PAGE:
This is a guest post by Storm Dragon and Kyle (co-writer), two blind anti-DRM (Digital Restrictions Management) activists. It focuses on the problems facing blind readers in the US, but much of it is applicable to other countries as well. The post was written for the 2015 International Day Against DRM.
DRM affects almost everyone on a daily basis, but in the blind community it is a problem of epic proportions. Usually when people want something to read, they go to a library, pick up a book, and check it out. Blind people in the US can use the National Library Service for the Blind and Physically Handicapped in almost the same way—except for one major difference: coming from the NLSBPH, books are usually audiobooks, stored in a specialized format encumbered with DRM.
DRM restricts audiobooks so that they can only play on specialized hardware: either a rather large and cumbersome device provided by the library or other specialized players that are extremely overpriced, starting at around $350 to $400 USD. If you want to listen to the book on your computer, your digital audio player, or your Android smartphone, too bad; although the stated intent of DRM is to prevent non-blind people from using the NSLBPH's books, it actually prevents blind people from using them on unsanctioned devices. A notable exception is Apple products, which allow sharing between devices, but only at the unacceptable cost of using particularly restrictive proprietary operating systems.
Attempting to read an audiobook from the NLSBPH in the US is comparable to going to the library and sitting down with a good book, only to find out that reading it requires a licensed pair of glasses, produced by only two or three vendors, available at checkout or purchased at a premium from authorized dealers.
DRM not only affects the accessibility of material to people with visual impairment, but also places an undue burden on the taxpayer, whose money the government uses to design the NSLBPH's needless DRM constraints. This tax money could be much better spent providing off-the-shelf players installed with free software, which would be capable of playing audiobooks in more compact formats, such as the Opus audio standard. Such free players could even be adapted to read a new generation of time-indexed markup, which would allow skipping backward and forward through a book by multiple levels of divisions, like sentences and chapters. This level of control over the reading experience, widely available to sighted people, is still mostly out of reach for the blind.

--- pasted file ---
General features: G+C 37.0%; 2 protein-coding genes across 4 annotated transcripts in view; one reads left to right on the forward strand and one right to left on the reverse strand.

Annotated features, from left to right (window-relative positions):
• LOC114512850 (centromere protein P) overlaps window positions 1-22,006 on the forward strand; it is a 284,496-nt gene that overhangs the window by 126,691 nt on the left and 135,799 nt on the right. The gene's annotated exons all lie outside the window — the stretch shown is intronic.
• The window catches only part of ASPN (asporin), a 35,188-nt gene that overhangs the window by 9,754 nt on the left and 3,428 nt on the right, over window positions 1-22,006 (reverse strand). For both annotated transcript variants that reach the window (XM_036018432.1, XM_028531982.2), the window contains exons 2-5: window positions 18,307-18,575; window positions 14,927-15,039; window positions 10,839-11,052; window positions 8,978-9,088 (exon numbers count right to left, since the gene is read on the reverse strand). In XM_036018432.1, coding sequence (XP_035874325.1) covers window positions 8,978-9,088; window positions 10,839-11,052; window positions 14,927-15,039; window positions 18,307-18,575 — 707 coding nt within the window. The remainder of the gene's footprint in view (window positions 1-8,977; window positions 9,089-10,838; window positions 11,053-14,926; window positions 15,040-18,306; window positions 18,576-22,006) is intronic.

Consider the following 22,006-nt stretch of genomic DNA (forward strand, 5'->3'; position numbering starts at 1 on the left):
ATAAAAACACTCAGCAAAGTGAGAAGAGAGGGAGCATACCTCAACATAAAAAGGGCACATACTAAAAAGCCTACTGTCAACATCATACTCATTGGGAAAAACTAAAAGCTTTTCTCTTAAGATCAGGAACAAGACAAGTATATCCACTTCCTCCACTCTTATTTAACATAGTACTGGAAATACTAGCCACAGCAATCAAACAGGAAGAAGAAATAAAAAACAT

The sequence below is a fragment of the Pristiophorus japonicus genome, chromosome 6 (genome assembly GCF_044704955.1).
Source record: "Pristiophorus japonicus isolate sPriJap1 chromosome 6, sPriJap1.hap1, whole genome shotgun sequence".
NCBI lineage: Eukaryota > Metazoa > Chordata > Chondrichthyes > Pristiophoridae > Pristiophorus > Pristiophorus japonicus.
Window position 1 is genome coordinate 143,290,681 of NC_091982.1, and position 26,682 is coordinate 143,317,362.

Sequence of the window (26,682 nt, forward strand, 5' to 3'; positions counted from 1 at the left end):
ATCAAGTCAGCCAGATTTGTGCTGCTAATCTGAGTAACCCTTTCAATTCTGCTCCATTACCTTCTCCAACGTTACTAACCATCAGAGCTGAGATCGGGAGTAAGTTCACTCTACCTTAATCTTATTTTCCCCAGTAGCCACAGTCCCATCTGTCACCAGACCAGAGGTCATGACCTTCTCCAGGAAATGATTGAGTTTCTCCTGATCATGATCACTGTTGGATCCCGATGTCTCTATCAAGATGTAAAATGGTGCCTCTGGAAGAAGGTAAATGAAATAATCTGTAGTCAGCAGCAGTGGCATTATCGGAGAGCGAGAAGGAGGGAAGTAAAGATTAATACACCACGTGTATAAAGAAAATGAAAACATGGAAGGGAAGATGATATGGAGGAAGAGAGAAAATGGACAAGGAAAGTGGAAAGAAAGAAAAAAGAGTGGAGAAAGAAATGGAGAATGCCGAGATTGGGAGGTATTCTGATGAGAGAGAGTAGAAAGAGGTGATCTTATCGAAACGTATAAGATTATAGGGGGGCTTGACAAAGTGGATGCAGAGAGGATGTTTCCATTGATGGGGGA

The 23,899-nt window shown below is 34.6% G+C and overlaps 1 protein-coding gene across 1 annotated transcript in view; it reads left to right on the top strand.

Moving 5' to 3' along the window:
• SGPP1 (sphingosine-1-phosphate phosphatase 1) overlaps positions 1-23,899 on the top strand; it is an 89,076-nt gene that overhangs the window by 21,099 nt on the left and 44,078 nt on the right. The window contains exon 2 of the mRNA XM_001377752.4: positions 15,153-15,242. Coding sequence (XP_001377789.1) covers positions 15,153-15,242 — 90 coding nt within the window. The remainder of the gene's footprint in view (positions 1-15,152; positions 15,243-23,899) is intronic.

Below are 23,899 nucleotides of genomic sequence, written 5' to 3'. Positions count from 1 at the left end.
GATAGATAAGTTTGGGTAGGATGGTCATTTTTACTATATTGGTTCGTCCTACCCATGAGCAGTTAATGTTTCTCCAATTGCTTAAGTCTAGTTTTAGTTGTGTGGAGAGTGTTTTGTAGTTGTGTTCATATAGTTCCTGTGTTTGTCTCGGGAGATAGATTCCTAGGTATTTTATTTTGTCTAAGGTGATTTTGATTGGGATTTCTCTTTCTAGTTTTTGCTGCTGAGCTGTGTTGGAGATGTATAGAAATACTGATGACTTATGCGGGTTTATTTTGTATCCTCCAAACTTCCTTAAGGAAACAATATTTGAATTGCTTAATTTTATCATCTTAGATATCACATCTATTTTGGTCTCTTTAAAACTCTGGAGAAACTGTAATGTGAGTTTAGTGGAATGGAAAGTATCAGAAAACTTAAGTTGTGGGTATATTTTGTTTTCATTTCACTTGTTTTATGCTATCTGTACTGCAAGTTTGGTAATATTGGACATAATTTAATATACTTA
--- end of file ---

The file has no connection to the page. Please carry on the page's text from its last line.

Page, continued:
As a blind reader, I have had my own moral struggle with the problem of digital restrictions on the books I read. At this point, my only choices are to read books from LibriVox, which has a large selection, but very little new literature, or to find more questionable ways of obtaining books that do not suffer from restrictions that prevent me from reading them. Out of these choices, LibriVox is definitely the better option, even though it limits my selection of books to those in the public domain, or those which otherwise have no copyright restrictions of any kind. Although no copyright restrictions would be the ideal state of things for me, the fact remains that there are still very few new entries into the public domain, and that is not likely to change any time soon. So when someone tells me that they have read a really good book, I end up having to tell them that I am unable to read it, because although I have access to the file, it limits my ability to play it on the device I want to use, undercutting my freedom to read it.
Because digital restrictions are especially hard on people with disabilities, I urge everyone in the US to contact the National Library for the Blind and Physically Handicapped, as well as their senators and representatives, to make them aware of the seriousness of the problem.
The US library is not the only one that suffers from these problems. I encourage anyone in any other country to find out what restrictions are on books that local blind and visually impaired people read. If they have the same digital restrictions, attempt to have laws changed in your country as well, "that all may read," as the US library so eloquently, but currently falsely, puts it.
In order to contact us or discuss this article, follow @firstname.lastname@example.org and @email@example.com from your favorite GNU social site. The authors also have Web sites at https://stormdragon.tk and http://kyle.tk/.